Thank you to the Discovery team -- it seems to me that your work has been
largely overshadowed by political concerns in recent months (which may have
been necessary, but not pleasant).
I'm delighted to see working and useful software emerge, in spite of the
challenging environment that has existed around your work. I'm delighted to
see your substantive engagement (e.g., Dan and Adam, above) with feedback
about the implementation.
On Fri, Mar 11, 2016 at 2:05 PM, Dan Garry <dgarry(a)wikimedia.org> wrote:
On 11 March 2016 at 11:35, Adam Baso
Hi there - speaking to one thing I'm familiar
with, with respect to image
selection, we believe https://phabricator.wikimedia.org/T124225
address fair use ("non-free") images, although page reparses will happen
gradually (pages are cached for up to 30 days or so).
Indeed. I manually triggered a reparse on a page which I knew had a
non-free page image (by adding a space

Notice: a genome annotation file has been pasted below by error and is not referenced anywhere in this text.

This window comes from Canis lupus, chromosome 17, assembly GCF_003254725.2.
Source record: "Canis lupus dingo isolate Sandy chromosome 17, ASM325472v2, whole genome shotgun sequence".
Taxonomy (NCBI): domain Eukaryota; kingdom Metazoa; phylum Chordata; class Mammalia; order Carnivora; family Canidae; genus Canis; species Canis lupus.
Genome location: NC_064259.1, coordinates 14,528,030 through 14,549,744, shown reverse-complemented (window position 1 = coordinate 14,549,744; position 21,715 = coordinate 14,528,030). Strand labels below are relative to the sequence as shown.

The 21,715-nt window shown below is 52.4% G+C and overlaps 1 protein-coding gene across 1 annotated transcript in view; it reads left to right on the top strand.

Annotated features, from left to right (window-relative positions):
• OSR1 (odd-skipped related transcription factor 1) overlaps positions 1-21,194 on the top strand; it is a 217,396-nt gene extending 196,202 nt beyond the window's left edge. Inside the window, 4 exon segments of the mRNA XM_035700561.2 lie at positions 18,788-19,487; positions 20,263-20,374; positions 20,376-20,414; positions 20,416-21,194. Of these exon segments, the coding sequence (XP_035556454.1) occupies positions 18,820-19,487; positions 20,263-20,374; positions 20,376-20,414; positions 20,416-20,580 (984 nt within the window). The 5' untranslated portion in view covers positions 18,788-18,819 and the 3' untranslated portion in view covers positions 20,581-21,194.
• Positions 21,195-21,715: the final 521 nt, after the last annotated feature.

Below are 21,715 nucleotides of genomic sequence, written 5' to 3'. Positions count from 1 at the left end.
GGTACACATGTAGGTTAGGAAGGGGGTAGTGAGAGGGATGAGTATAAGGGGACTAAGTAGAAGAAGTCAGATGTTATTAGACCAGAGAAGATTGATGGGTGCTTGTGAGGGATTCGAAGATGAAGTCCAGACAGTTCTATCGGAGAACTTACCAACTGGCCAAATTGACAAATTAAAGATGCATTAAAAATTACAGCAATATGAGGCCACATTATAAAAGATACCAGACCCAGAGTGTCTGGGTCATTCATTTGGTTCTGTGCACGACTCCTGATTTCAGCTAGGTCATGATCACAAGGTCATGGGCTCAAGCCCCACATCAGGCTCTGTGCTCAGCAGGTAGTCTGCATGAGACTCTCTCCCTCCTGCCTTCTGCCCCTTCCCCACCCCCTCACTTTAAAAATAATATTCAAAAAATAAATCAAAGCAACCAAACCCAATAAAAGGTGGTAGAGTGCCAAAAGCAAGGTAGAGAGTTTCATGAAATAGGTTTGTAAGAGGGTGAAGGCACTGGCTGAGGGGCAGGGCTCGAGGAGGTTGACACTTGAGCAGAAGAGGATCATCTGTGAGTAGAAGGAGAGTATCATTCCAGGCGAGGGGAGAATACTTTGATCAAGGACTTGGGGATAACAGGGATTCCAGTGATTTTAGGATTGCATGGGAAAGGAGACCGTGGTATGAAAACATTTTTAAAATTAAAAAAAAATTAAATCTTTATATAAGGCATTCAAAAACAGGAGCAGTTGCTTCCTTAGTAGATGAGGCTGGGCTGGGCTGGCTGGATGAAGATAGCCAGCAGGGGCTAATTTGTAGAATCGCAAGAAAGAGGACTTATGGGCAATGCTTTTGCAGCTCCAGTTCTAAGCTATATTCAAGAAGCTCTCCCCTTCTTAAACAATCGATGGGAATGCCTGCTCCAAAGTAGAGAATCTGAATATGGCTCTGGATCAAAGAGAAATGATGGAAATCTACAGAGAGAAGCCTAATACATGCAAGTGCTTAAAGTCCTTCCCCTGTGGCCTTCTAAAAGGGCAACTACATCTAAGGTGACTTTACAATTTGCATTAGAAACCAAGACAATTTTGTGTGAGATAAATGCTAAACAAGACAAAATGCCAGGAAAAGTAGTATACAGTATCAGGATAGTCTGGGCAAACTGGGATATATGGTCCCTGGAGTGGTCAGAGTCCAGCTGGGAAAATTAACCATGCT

to a part of the page where it didn't
affect the layout), and the page
image was recalculated and is now a free image. Working as intended! :-)
In reply to Geni's query, it is important to point out, however, that
Wikipedia guidelines on non-free content
<https://en.wikipedia.org/wiki/Wikipedia:Non-free_content> includes a list
explicitly allows non-free content to be surfaced in search results without
accompanying fair use rationales. Additionally, English Wikipedia policy is
not applicable on a global page such as wikipedia.org
. Therefore, the
portal was never actually in violation of any policy. Regardless, as Adam
noted, for other reasons where this policy *did* apply, T124225
<https://phabricator.wikimedia.org/T124225> was enacted which prevents
non-free images from appearing as thumbnails in search results.
Lead Product Manager, Discovery
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